Anyone who still believes that "artistic" jazz is a pastime of a snobbish cultural elite that excludes Joe and Jane Bagodonuts ought to listen to the latest opus from drummer-composer Bobby Previte. The Coalition of the Willing finds Previte liberating the "fusion" concept from easy-listening banality; he presents a potent intermingling of jazz improvisation, biting blues riffs, fiercely glistening guitars, taut orchestral-sounding textures, mutant reggae rhythms, and pounding rock thwap.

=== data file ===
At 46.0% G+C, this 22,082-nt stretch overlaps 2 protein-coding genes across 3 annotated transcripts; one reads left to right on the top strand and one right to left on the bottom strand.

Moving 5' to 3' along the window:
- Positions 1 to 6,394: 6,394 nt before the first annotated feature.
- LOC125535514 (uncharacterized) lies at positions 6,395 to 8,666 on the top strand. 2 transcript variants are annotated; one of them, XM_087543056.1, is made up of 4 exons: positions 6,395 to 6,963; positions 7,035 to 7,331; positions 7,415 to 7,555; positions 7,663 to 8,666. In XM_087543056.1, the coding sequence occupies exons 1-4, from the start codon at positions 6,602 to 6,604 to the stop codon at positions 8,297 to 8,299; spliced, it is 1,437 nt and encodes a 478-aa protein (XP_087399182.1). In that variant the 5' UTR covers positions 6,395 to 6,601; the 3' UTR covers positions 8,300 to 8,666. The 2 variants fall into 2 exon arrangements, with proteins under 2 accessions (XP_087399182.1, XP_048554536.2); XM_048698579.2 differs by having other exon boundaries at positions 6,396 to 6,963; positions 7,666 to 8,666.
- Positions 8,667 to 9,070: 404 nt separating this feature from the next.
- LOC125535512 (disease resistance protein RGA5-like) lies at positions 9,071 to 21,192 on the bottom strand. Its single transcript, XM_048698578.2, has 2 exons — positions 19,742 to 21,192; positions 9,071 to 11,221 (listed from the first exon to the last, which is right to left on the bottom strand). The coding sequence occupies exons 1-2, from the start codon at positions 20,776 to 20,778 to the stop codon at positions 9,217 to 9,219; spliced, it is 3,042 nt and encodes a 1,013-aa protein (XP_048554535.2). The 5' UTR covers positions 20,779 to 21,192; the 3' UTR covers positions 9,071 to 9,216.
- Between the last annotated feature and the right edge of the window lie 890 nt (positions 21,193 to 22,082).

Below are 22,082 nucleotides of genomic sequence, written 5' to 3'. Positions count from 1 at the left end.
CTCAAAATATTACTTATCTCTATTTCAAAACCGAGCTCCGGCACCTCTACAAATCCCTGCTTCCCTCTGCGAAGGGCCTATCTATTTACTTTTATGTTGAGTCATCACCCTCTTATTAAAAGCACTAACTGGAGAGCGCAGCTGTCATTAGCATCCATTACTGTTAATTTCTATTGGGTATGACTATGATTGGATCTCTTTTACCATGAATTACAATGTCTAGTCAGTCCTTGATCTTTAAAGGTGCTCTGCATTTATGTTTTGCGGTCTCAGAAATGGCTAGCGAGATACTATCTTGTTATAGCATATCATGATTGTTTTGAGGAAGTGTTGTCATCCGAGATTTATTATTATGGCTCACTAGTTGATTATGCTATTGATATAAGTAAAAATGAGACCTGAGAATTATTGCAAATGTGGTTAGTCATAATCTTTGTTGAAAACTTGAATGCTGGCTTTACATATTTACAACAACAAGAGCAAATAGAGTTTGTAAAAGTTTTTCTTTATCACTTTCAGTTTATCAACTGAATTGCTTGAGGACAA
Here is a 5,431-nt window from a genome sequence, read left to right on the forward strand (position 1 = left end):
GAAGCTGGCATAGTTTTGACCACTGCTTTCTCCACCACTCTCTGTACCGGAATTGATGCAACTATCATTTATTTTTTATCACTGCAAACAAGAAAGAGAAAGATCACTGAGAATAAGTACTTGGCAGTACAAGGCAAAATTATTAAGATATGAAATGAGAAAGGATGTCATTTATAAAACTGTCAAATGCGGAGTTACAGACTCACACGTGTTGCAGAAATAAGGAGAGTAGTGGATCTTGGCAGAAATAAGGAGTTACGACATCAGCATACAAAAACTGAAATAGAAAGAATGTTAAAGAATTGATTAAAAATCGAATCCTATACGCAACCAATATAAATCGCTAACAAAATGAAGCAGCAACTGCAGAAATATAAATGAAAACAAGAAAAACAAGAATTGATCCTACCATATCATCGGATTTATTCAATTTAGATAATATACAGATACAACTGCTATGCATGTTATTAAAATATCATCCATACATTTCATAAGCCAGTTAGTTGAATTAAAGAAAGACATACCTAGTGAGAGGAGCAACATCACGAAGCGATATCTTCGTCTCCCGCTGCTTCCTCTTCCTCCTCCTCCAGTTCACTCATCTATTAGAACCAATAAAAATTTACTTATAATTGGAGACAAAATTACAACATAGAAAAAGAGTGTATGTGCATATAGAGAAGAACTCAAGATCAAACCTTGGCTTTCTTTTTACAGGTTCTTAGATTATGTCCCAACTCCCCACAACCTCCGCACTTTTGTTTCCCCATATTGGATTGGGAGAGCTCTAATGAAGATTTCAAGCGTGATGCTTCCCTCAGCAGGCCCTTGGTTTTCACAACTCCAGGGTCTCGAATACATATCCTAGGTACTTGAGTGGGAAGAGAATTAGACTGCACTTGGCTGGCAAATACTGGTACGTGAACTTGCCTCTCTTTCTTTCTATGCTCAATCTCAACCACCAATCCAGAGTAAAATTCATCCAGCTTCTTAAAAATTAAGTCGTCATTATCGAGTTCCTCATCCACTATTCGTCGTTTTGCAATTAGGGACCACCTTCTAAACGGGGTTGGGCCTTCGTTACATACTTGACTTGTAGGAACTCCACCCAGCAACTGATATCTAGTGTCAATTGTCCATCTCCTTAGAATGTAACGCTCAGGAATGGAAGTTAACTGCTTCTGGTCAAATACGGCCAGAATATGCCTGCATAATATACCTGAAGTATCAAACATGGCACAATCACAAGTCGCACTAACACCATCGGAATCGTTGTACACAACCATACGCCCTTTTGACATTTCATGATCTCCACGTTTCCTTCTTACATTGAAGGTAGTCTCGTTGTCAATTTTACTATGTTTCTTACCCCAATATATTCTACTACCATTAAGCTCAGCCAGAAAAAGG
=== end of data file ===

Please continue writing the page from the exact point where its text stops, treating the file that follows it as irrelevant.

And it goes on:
The songs feature immediate, engaging melodies and pointed, passionate soloing -- no noodling, no tedious self-absorption. "Memory Hole" contrasts Steven Bernstein's mournful trumpet with Stew Cutler's sizzling, Chicago-blues harmonica over a smoldering bed of ominously shimmering organ and spare drums. "Anthem for Andrea" is driven by a dense, Led Zeppelin-like hammer-of-the-gods motif, against which Skerik lets loose some tormented but focused tenor saxophone lightning. "The Ministry of Truth" is like a cross between King Crimson and the Ventures -- dramatic, careening surf music for the apocalypse. Throughout, Previte's drums crackle, and guitarist Charlie Hunter displays a much wider range than on his own albums, jangling like McGuinn and Peter Buck, stinging like Robert Cray. Both foreboding and cathartic, Coalition is a fitting soundtrack for our increasingly tense times.